Note that this analysis was just a demonstration of the problem of multicollinearity and a potential solution to deal with multicollinearity. To make reliable assertions about the role of economics in shaping people’s satisfactions with the government, we would have to make further steps. Moreover, we would have to analyze more regression models and the model fit by using a Q-Q plot and other techniques. Another problem related to the issue of multicollinearity is that one or more of the independent variables could correlate with the error term of the regression model. But this problem will be discussed in a future post.
HIBBS JR., Douglas A. (1977) Political Parties and Macroeconomic Policy, in: The American Political Science Review, Vol. 71, No. 4, December, pp. 1467-1487.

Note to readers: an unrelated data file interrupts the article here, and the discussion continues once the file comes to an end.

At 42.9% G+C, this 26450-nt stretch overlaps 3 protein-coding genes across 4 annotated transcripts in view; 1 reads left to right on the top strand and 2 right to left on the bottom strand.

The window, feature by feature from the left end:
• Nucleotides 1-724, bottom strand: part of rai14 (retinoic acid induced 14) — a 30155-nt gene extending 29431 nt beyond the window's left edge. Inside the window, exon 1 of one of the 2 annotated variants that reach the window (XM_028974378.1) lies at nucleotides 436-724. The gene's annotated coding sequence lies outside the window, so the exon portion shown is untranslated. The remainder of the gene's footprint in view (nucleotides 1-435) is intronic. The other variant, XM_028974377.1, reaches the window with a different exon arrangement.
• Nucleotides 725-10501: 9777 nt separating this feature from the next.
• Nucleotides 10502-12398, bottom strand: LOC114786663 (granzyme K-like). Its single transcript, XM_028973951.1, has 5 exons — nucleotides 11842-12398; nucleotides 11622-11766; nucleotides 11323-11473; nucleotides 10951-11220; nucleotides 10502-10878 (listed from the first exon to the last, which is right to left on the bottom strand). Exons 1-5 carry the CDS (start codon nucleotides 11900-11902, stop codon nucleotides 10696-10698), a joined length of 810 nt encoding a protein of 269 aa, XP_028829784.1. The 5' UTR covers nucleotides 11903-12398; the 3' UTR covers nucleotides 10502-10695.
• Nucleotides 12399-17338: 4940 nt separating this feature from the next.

LEWIS-BECK, Michael L. (1990) Economics and Elections: The Major Western Democracies, The University of Michigan Press, Michigan.
TUFTE, Edward (1978) Political Control of the Economy, Princeton University Press, Princeton.
VAN DER BRUG, Wouter; VAN DER EIJK, Cees; FRANKLIN, Mark (2007) The Economy and the Vote: Economic Conditions and Elections in Fifteen Countries, Cambridge University Press, New York.